Why she’s her bands’ self-appointed manager:

“I like leading and telling everyone what to do.”

Her favorite gig:

“At the Little Barn in April because we had the biggest crowd and they [Little Barn] made the most money than ever before. It was standing room only. Even the lunch ladies at school came!”

Karalyn Hood, 16

Karalyn’s life is part entertainment, part reality. She’s stage manager for the Staples Players, enabling them to create shows which inform and delight thousands of audience members. She’s also President of Teen Awareness Group (TAG) and is determined to help de-stigmatize addiction and its auxiliary casualties.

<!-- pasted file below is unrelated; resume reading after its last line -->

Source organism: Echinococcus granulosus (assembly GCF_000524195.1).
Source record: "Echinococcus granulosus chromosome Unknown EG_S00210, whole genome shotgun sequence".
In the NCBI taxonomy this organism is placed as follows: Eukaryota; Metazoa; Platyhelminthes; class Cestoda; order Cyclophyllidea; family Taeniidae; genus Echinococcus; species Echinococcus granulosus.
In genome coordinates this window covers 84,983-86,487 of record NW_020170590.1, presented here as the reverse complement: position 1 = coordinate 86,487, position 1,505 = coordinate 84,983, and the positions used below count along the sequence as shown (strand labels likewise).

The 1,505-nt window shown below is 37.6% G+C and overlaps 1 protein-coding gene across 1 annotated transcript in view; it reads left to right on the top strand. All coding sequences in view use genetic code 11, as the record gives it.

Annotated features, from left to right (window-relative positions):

What a stage manager is:

“Quite literally the person who manages the stage, from all of the rehearsal spaces, who’s going to be aware of the times, who’s building and painting, keeping track of the people in the organization including both tech and actors. This position has forced me to grow a lot as a person.”

Why she does it:

“I’m a thinker and a problem solver. I get to be in and around this art form that I love.”

Why she became President of TAG:

“My brother was 20 when he overdosed on heroin. He started drinking at 14, then it progressed to other drugs… I joined TAG to learn how to use my voice and my story. Health classes in schools… tell you what certain drugs do and that you should stay away from them, but no one tells you about the emotional trauma of having your life ravaged by addiction.”

What she hopes to accomplish with TAG: